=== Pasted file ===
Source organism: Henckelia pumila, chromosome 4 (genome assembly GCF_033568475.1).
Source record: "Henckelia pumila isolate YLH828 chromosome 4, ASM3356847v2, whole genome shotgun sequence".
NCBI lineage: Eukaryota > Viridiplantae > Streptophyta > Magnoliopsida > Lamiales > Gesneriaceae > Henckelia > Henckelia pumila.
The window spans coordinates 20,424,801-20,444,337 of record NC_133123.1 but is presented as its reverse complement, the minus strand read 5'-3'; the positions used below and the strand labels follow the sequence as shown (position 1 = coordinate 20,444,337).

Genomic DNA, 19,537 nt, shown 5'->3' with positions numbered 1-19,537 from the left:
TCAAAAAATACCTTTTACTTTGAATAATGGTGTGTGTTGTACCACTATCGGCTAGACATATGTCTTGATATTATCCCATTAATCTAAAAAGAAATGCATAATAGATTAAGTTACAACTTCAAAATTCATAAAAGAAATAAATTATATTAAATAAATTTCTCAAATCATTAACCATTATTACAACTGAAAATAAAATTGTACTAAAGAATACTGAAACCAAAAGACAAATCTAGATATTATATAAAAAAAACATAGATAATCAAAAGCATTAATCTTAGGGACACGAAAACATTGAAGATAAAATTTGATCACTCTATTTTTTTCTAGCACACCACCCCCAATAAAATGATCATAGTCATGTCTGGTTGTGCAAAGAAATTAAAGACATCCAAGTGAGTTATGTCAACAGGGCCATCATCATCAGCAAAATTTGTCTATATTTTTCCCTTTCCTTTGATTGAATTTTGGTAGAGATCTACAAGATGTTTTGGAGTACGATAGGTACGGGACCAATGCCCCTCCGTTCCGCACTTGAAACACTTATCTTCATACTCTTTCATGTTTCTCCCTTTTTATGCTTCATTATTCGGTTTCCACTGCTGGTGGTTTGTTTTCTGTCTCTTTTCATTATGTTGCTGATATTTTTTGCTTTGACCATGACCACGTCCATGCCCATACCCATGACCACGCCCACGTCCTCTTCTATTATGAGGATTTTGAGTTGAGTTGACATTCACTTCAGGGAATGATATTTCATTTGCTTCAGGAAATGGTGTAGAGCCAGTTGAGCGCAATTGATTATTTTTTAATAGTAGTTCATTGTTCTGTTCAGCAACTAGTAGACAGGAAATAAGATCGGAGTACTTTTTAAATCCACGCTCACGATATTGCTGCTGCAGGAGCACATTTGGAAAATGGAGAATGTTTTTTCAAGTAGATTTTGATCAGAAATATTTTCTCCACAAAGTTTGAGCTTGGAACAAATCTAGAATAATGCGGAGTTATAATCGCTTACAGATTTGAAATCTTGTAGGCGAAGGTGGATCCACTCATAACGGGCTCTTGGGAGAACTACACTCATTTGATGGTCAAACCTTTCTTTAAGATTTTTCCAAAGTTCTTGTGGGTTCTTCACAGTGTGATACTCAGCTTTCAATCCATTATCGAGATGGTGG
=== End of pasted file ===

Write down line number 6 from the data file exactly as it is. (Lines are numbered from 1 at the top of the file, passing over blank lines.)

TCAAAAAATACCTTTTACTTTGAATAATGGTGTGTGTTGTACCACTATCGGCTAGACATATGTCTTGATATTATCCCATTAATCTAAAAAGAAATGCATAATAGATTAAGTTACAACTTCAAAATTCATAAAAGAAATAAATTATATTAAATAAATTTCTCAAATCATTAACCATTATTACAACTGAAAATAAAATTGTACTAAAGAATACTGAAACCAAAAGACAAATCTAGATATTATATAAAAAAAACATAGATAATCAAAAGCATTAATCTTAGGGACACGAAAACATTGAAGATAAAATTTGATCACTCTATTTTTTTCTAGCACACCACCCCCAATAAAATGATCATAGTCATGTCTGGTTGTGCAAAGAAATTAAAGACATCCAAGTGAGTTATGTCAACAGGGCCATCATCATCAGCAAAATTTGTCTATATTTTTCCCTTTCCTTTGATTGAATTTTGGTAGAGATCTACAAGATGTTTTGGAGTACGATAGGTACGGGACCAATGCCCCTCCGTTCCGCACTTGAAACACTTATCTTCATACTCTTTCATGTTTCTCCCTTTTTATGCTTCATTATTCGGTTTCCACTGCTGGTGGTTTGTTTTCTGTCTCTTTTCATTATGTTGCTGATATTTTTTGCTTTGACCATGACCACGTCCATGCCCATACCCATGACCACGCCCACGTCCTCTTCTATTATGAGGATTTTGAGTTGAGTTGACATTCACTTCAGGGAATGATATTTCATTTGCTTCAGGAAATGGTGTAGAGCCAGTTGAGCGCAATTGATTATTTTTTAATAGTAGTTCATTGTTCTGTTCAGCAACTAGTAGACAGGAAATAAGATCGGAGTACTTTTTAAATCCACGCTCACGATATTGCTGCTGCAGGAGCACATTTGGAAAATGGAGAATGTTTTTTCAAGTAGATTTTGATCAGAAATATTTTCTCCACAAAGTTTGAGCTTGGAACAAATCTAGAATAATGCGGAGTTATAATCGCTTACAGATTTGAAATCTTGTAGGCGAAGGTGGATCCACTCATAACGGGCTCTTGGGAGAACTACACTCATTTGATGGTCAAACCTTTCTTTAAGATTTTTCCAAAGTTCTTGTGGGTTCTTCACAGTGTGATACTCAGCTTTCAATCCATTATCGAGATGGTGG